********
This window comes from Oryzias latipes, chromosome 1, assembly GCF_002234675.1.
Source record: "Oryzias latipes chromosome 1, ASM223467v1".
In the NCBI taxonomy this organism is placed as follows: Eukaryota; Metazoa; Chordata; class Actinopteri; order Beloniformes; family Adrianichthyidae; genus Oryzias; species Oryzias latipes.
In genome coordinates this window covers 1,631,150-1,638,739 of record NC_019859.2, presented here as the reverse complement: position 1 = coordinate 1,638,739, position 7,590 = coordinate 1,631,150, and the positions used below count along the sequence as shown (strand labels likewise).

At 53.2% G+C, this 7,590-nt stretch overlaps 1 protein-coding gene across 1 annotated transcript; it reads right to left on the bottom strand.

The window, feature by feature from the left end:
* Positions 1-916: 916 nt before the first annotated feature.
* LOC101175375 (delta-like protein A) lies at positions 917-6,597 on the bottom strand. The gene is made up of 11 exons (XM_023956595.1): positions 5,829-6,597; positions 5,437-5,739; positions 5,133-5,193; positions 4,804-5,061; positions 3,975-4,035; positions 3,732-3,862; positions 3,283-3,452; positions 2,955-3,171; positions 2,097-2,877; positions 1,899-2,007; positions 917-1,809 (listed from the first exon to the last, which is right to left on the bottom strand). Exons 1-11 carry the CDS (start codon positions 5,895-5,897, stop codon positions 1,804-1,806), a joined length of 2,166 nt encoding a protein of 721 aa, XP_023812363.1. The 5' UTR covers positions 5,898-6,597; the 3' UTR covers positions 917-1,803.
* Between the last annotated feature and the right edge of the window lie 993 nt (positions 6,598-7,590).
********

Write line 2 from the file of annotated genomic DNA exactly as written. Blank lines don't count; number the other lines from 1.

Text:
Source record: "Oryzias latipes chromosome 1, ASM223467v1".